You can tell a lot about a community by its main drag. You can get a sense of its personality by what businesses are there, the density of traffic both vehicular and pedestrian, the condition of the buildings, the architectural style.
In Bangor, Main Street has always been the heart of the city. It’s the part with some of the oldest buildings, most of which survived the Great Fire of 1911, and for many years it was home to some of the longest-standing businesses in Bangor, such as Freese’s, Standard Shoe and W.C. Bryant’s. From the lumber baron days of the 19th century to the booming retail center of the early to mid-20th century, even to the decline in the wake of urban renewal and the opening of the Bangor Mall set away from the bustle of downtown, Main Street has always been synonymous with the city.
Now that Bangor’s downtown has come back in a big way — in the final four months of this year, four new Main Street businesses have opened within 1,000 feet of one another — it’s worth taking a look at how the main drag in town has changed over the decades. It’s also worth remembering the past, when all holiday shopping was done downtown, when back-to-school clothes were purchased downtown, when lunch was had and prescriptions were filled and friends were greeted, all downtown.
To that end, we’ve compiled a list of businesses that have inhabited the buildings on Main Street, from Union Street down to West Market Square. In addition to the storied memories of Bangor residents and the vast archives of the BDN, we referenced the Bangor Directory, a yearly publication that listed all the businesses in town, that was put out from 1927 until 1998 and nearly every copy of which is housed in the Bangor Room at the Bangor Public Library.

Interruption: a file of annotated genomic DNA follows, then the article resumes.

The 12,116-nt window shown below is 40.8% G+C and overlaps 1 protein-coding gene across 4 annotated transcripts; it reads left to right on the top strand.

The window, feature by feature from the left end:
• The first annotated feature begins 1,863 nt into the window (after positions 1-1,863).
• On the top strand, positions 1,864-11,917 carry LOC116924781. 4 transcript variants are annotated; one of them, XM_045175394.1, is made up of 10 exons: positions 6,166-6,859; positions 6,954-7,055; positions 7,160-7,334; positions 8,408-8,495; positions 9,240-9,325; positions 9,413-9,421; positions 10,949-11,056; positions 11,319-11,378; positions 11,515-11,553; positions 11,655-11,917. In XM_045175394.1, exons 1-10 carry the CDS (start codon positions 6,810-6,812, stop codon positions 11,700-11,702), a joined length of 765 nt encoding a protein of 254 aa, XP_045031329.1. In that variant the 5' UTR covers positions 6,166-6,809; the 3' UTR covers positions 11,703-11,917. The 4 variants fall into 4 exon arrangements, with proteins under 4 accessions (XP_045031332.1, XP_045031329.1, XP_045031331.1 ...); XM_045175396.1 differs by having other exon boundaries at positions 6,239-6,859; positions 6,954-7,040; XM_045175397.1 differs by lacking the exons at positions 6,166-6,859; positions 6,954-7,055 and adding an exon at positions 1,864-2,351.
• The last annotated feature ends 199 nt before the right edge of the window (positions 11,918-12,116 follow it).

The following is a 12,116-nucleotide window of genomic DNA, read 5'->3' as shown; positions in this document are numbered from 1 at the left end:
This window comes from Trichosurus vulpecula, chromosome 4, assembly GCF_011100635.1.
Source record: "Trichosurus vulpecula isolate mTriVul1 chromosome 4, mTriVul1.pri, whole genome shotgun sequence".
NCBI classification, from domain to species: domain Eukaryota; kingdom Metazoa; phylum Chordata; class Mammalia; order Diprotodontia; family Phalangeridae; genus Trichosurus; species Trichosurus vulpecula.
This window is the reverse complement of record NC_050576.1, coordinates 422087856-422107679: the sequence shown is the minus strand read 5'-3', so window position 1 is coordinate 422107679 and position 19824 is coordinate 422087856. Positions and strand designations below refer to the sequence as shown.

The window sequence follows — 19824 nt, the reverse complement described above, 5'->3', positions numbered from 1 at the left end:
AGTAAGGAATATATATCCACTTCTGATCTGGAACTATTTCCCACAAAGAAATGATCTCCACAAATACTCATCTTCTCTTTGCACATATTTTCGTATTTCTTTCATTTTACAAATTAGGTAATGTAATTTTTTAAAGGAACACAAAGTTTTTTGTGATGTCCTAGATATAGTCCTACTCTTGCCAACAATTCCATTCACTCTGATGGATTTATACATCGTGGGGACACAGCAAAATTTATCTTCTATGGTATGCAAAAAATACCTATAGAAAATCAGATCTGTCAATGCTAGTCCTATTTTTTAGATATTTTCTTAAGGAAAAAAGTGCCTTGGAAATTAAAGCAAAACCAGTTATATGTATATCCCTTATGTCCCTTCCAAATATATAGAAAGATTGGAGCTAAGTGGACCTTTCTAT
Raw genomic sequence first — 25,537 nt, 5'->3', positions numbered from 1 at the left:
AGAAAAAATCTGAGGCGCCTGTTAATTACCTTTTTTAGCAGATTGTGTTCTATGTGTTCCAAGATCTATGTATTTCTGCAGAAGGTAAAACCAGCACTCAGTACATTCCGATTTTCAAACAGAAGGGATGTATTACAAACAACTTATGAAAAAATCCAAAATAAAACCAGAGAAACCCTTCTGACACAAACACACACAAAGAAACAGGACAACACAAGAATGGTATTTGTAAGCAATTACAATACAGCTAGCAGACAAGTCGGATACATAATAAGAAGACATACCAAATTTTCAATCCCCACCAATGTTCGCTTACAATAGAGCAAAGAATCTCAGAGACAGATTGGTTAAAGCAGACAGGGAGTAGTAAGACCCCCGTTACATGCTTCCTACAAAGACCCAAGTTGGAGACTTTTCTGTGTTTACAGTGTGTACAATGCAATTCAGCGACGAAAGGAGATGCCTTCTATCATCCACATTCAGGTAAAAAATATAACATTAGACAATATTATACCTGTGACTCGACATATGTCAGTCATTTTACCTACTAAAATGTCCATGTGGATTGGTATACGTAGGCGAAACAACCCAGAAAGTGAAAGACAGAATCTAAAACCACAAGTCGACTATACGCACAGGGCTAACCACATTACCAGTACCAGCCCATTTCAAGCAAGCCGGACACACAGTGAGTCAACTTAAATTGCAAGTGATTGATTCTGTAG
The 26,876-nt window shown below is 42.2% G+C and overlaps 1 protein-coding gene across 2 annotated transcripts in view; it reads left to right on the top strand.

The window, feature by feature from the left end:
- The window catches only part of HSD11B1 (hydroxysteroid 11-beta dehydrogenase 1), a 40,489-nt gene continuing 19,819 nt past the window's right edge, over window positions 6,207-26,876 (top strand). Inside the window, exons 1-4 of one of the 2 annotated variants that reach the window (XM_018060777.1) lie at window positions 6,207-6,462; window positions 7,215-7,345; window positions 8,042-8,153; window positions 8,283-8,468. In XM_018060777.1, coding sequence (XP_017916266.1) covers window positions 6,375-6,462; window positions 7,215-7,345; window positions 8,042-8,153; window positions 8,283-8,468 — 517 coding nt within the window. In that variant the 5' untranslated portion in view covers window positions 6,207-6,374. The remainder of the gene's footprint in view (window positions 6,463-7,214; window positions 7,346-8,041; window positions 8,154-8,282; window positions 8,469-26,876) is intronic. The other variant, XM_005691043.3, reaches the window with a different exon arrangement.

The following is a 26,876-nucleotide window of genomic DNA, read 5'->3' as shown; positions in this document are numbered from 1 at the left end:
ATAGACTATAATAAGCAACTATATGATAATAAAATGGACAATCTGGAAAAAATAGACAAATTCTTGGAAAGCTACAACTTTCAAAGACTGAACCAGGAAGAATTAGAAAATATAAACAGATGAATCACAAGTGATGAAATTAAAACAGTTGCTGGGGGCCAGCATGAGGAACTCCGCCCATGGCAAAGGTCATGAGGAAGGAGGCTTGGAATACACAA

In an effort to include as much of that history as possible, backed up by official city documents and records, we start our story of Main Street in 1927, though some of the businesses on this list precede that date. By doing this, we also include businesses that are in the living memory of most of the people who have lived in Bangor. There aren’t a lot of people left who remember what life was like in Bangor in 1913.
We are aware that there may be businesses missing from this list, and we recognize that the exact dates of businesses opening and closing aren’t included in the directory, only the year. This is why we welcome your contributions to our story — to what also is your story — so that we may have a more complete picture of the Queen City.
Our hope is that this project will be the start of many dinner table, coffee shop and grocery store line conversations. Should we receive more contributions, we may continue this project with other streets in Bangor, or perhaps in other cities in Maine. Here’s to honoring the past, and looking forward to the future.
This project would not have been possible without the assistance of Bill Cook and Elizabeth Stevens, local historians at the Bangor Public Library; Bangor historian Richard Shaw; Bangor economic development director Tanya Emery; and the stories relayed by a number of Bangor residents.